Free admission and exclusive for THELMA members, listen to a Q&A talk and learn about her process, inspiration, and execution of her work. Cash bar and snacks available.
Literature is riddled with dead or otherwise missing mothers. Virginia Woolf’s life and writing were partly, yet significantly guided by the death of her mother when Woolf was just 13-years-old. This loss reappears across her novels. As an artist, I am interested in studying both her writing and her as a woman who experienced this early and profound loss. Conceptually, this work is supported by continued research to advance the trope of the missing mother. Mapping Mrs. Dalloway represents a new way of visualizing text and image within my practice by incorporating data mapping in this new work.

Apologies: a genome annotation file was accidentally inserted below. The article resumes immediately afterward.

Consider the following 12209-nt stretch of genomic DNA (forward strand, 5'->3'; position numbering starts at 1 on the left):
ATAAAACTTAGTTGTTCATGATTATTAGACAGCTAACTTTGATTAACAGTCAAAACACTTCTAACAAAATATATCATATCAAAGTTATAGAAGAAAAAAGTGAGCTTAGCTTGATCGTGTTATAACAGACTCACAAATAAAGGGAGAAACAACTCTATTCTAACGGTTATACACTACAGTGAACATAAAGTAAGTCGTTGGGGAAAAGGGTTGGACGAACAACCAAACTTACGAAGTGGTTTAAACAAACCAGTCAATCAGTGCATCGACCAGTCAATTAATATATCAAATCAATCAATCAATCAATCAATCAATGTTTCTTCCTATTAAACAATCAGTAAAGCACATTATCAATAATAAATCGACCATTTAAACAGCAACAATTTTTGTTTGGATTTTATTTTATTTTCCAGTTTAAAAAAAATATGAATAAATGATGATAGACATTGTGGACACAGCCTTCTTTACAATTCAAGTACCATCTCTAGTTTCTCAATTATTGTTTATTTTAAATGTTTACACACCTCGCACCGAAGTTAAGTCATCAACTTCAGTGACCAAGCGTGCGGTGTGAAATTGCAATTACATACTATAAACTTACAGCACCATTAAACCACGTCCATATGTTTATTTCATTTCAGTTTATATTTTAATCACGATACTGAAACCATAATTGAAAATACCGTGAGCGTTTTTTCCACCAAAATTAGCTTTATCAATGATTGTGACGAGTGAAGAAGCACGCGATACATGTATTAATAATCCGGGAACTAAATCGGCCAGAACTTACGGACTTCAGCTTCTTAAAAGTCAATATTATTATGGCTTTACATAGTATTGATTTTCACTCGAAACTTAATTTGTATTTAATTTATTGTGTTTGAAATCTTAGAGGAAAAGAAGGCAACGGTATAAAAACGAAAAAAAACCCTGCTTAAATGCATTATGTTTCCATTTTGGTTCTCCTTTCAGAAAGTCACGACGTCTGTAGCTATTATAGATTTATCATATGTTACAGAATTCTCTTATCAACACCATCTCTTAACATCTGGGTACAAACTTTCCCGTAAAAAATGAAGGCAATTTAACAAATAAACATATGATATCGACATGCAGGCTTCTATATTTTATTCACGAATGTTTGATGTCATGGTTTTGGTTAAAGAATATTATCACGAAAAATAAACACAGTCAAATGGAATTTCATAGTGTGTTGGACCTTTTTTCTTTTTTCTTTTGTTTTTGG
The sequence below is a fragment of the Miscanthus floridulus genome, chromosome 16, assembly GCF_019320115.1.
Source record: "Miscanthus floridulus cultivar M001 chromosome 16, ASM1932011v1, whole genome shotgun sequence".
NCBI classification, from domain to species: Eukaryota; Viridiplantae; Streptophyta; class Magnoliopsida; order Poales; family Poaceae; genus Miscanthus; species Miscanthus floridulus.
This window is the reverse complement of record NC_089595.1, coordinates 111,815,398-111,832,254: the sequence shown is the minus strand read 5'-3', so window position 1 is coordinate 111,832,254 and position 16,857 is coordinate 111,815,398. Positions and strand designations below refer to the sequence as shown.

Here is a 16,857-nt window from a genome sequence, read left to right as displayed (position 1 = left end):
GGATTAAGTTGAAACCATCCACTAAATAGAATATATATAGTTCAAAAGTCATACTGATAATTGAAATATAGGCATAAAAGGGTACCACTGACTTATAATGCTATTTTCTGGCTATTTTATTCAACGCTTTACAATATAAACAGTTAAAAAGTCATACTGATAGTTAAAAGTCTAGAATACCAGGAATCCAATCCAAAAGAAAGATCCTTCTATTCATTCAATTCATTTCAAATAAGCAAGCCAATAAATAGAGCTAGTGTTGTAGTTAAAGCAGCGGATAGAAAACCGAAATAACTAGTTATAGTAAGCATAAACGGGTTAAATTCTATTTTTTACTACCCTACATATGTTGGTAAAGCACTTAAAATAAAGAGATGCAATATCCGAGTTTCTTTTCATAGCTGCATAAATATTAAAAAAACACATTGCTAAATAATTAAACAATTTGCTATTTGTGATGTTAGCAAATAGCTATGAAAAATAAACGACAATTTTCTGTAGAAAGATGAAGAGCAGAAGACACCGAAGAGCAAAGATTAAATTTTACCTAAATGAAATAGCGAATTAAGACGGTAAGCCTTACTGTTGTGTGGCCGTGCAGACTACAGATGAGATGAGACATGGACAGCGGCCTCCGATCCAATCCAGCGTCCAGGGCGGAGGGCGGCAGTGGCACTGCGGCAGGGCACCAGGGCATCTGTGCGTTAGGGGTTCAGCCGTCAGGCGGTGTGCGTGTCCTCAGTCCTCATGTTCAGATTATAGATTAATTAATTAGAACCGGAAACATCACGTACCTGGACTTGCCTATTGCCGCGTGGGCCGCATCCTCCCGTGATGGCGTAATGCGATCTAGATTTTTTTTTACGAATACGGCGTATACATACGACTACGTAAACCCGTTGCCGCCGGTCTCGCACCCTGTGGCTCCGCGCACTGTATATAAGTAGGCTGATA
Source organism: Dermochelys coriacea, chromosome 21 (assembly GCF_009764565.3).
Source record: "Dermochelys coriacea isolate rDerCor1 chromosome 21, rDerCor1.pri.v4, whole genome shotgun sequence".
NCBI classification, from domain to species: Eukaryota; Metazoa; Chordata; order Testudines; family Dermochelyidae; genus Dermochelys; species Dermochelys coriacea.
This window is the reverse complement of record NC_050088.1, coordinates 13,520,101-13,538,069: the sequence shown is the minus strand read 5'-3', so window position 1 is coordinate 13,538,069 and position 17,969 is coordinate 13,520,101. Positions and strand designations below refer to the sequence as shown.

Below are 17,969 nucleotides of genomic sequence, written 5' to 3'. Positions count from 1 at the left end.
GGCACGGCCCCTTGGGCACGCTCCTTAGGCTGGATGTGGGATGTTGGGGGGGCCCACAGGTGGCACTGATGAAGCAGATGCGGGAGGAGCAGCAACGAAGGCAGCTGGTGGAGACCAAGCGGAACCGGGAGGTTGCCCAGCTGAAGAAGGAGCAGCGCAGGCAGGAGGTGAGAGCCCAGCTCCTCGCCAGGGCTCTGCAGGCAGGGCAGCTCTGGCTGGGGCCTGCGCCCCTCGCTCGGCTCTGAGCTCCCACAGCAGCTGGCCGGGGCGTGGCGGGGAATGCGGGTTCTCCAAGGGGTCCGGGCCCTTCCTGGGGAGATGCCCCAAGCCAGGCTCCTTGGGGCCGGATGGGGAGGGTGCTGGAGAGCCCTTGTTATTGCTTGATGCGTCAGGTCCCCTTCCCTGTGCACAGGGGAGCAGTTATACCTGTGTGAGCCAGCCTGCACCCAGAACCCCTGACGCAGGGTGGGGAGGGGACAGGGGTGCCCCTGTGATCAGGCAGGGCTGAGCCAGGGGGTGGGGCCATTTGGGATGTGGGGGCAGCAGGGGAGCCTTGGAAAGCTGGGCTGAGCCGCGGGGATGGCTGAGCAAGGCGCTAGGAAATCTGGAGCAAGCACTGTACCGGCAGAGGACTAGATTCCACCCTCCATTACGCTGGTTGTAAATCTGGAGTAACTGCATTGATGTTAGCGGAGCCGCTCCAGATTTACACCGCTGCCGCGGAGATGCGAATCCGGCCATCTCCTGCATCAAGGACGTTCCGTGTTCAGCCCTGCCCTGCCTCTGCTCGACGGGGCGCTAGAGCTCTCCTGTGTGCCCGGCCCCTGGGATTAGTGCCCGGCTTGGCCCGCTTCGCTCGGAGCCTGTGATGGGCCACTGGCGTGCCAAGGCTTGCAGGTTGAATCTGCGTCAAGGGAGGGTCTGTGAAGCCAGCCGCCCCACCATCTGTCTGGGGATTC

For Mapping Mrs. Dalloway, I walked the streets of London and photographed along the path that Mrs. Dalloway walks in the novel. In doing so, I brought the walking path and Mrs. Dalloway forward 90 years into the present. These are the same streets that Woolf herself walked countless times. My intention was not to illustrate the novel, but instead to use stream of consciousness in capturing the images. This mirrors the literary strategy of the novel. This project challenged me to photograph in a new way. I was limited to a specific amount of time while in England. I knew where I would walk but I was not certain what I would actually find. As each day past, I became more familiar with the sense of place created by the movement of people in the city and the project evolved.